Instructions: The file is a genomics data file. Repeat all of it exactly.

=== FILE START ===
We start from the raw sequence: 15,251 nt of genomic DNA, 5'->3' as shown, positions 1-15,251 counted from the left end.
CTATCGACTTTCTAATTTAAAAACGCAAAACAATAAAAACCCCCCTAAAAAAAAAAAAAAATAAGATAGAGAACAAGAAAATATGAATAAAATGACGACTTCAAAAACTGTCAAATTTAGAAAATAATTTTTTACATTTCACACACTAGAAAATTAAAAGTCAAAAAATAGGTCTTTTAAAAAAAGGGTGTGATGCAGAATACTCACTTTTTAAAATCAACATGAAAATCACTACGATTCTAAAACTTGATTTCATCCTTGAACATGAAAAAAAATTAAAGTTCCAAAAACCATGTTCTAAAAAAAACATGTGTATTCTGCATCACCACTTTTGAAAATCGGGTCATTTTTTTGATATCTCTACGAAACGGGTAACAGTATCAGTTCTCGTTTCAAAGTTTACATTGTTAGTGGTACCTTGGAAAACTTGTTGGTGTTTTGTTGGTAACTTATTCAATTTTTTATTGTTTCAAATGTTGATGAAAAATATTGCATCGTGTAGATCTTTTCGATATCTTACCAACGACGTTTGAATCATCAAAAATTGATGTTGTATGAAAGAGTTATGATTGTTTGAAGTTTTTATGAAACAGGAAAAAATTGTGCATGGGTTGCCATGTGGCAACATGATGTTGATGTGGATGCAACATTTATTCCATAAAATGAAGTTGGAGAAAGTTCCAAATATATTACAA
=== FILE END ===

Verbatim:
We start from the raw sequence: 15,251 nt of genomic DNA, 5'->3' as shown, positions 1-15,251 counted from the left end.
CTATCGACTTTCTAATTTAAAAACGCAAAACAATAAAAACCCCCCTAAAAAAAAAAAAAAATAAGATAGAGAACAAGAAAATATGAATAAAATGACGACTTCAAAAACTGTCAAATTTAGAAAATAATTTTTTACATTTCACACACTAGAAAATTAAAAGTCAAAAAATAGGTCTTTTAAAAAAAGGGTGTGATGCAGAATACTCACTTTTTAAAATCAACATGAAAATCACTACGATTCTAAAACTTGATTTCATCCTTGAACATGAAAAAAAATTAAAGTTCCAAAAACCATGTTCTAAAAAAAACATGTGTATTCTGCATCACCACTTTTGAAAATCGGGTCATTTTTTTGATATCTCTACGAAACGGGTAACAGTATCAGTTCTCGTTTCAAAGTTTACATTGTTAGTGGTACCTTGGAAAACTTGTTGGTGTTTTGTTGGTAACTTATTCAATTTTTTATTGTTTCAAATGTTGATGAAAAATATTGCATCGTGTAGATCTTTTCGATATCTTACCAACGACGTTTGAATCATCAAAAATTGATGTTGTATGAAAGAGTTATGATTGTTTGAAGTTTTTATGAAACAGGAAAAAATTGTGCATGGGTTGCCATGTGGCAACATGATGTTGATGTGGATGCAACATTTATTCCATAAAATGAAGTTGGAGAAAGTTCCAAATATATTACAA